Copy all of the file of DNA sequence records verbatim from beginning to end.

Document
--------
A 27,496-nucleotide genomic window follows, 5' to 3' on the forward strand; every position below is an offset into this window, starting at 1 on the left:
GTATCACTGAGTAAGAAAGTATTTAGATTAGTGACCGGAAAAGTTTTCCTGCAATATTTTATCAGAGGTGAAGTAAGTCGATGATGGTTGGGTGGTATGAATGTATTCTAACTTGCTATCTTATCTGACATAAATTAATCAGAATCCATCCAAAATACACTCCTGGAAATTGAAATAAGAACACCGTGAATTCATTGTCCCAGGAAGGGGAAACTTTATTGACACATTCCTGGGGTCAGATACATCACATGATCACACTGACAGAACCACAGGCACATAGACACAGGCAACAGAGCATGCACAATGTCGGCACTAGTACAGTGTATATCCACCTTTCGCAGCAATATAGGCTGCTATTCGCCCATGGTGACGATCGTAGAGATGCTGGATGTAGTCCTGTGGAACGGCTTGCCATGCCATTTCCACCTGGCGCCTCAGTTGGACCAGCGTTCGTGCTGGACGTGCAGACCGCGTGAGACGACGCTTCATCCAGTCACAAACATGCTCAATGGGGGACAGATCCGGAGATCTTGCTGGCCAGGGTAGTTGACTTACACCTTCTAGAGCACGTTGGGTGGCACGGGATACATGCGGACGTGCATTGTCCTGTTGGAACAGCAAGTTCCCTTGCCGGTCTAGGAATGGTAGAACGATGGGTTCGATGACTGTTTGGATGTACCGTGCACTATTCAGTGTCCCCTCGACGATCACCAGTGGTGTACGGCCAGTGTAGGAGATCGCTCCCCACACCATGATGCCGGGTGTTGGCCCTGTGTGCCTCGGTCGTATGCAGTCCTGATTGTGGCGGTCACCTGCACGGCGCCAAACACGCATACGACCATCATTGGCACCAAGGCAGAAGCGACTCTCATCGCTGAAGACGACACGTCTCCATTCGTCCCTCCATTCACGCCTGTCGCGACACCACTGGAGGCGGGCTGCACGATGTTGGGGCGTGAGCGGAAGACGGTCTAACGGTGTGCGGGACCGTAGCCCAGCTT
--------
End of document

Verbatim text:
A 27,496-nucleotide genomic window follows, 5' to 3' on the forward strand; every position below is an offset into this window, starting at 1 on the left:
GTATCACTGAGTAAGAAAGTATTTAGATTAGTGACCGGAAAAGTTTTCCTGCAATATTTTATCAGAGGTGAAGTAAGTCGATGATGGTTGGGTGGTATGAATGTATTCTAACTTGCTATCTTATCTGACATAAATTAATCAGAATCCATCCAAAATACACTCCTGGAAATTGAAATAAGAACACCGTGAATTCATTGTCCCAGGAAGGGGAAACTTTATTGACACATTCCTGGGGTCAGATACATCACATGATCACACTGACAGAACCACAGGCACATAGACACAGGCAACAGAGCATGCACAATGTCGGCACTAGTACAGTGTATATCCACCTTTCGCAGCAATATAGGCTGCTATTCGCCCATGGTGACGATCGTAGAGATGCTGGATGTAGTCCTGTGGAACGGCTTGCCATGCCATTTCCACCTGGCGCCTCAGTTGGACCAGCGTTCGTGCTGGACGTGCAGACCGCGTGAGACGACGCTTCATCCAGTCACAAACATGCTCAATGGGGGACAGATCCGGAGATCTTGCTGGCCAGGGTAGTTGACTTACACCTTCTAGAGCACGTTGGGTGGCACGGGATACATGCGGACGTGCATTGTCCTGTTGGAACAGCAAGTTCCCTTGCCGGTCTAGGAATGGTAGAACGATGGGTTCGATGACTGTTTGGATGTACCGTGCACTATTCAGTGTCCCCTCGACGATCACCAGTGGTGTACGGCCAGTGTAGGAGATCGCTCCCCACACCATGATGCCGGGTGTTGGCCCTGTGTGCCTCGGTCGTATGCAGTCCTGATTGTGGCGGTCACCTGCACGGCGCCAAACACGCATACGACCATCATTGGCACCAAGGCAGAAGCGACTCTCATCGCTGAAGACGACACGTCTCCATTCGTCCCTCCATTCACGCCTGTCGCGACACCACTGGAGGCGGGCTGCACGATGTTGGGGCGTGAGCGGAAGACGGTCTAACGGTGTGCGGGACCGTAGCCCAGCTT